Idaho trout anglers can catch cash prizes while enjoying their sport and, at the same time, help Fish and Game researchers improve the hatchery program.
What researchers want to know is which hatcheries are producing the most catchable of catchable trout. The three million or so trout Fish and Game plants every year are meant to be taken by anglers; planting trout that are not caught does not help fish populations in the long term and is not an effective use of anglers' license dollars. Researchers have seen evidence over the years to indicate that certain hatcheries may be turning out a more often caught trout than other hatcheries do. With the help of anglers this year, they intend to try to learn whether that is true.
Tagging some trout and paying prizes to anglers who return the tags is more cost effective than doing the more traditional creel census. The tagged trout will go into easily accessible, popular fishing waters in southern Idaho including Lava Lake, Dierkes Lake, Mountain Home Reservoir, Dog Creek Reservoir, Park Center Pond in Boise, Blair Trail, Sublette Reservoir, Cove Arm Reservoir, Little Camas, Deep Creek, Roseworth Reservoir, Mann Creek Reservoir, Hawkins, Magic Reservoir, Featherville and Horsethief Reservoir. All the waters are located in the Magic Valley and Southwest Regions. The trout will come from Fish and Game's three biggest hatcheries_Nampa, Hagerman and American Falls.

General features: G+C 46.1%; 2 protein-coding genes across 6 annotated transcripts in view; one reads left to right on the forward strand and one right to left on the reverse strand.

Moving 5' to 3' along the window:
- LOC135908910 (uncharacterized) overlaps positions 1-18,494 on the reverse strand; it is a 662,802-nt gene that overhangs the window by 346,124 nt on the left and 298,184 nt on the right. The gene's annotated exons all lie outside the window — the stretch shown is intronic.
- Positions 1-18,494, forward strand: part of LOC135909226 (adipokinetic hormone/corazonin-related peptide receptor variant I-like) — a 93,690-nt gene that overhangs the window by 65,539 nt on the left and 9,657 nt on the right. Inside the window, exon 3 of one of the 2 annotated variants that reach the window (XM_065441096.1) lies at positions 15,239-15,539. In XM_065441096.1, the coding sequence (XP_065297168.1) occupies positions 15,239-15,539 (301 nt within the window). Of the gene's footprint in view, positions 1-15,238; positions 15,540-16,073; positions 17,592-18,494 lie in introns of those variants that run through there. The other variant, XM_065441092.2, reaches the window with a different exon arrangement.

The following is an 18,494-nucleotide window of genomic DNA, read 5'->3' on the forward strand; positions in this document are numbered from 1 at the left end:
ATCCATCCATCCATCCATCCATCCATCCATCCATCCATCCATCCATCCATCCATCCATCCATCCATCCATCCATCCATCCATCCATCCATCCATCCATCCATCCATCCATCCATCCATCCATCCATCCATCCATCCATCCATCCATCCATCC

This spring, 650 tagged fish will be released in each of the 16 lakes. Fish and Game is asking anglers to remove these tags from any fish caught from the 16 lakes and mail them back to the Jerome Regional Office. All returned tags will be entered into a drawing where there will be a winner from each of the 16 lakes. Each of the 16 winners will receive $50. Here is how the reward system will work: Catch a rainbow trout with a jaw tag, return the tag to Fish and Game and be entered in a drawing for $50 (drawing date after the general season closes). Or, catch a fish with a jaw tag with "$$ 10 $$" stamped on them and receive $10 (mailed within two months).
Fisheries Researcher Doug Megargle said "use of reward tags, when combined with public participation, actually saves the department considerable funds when compared to more expensive methods of collecting fish harvest information".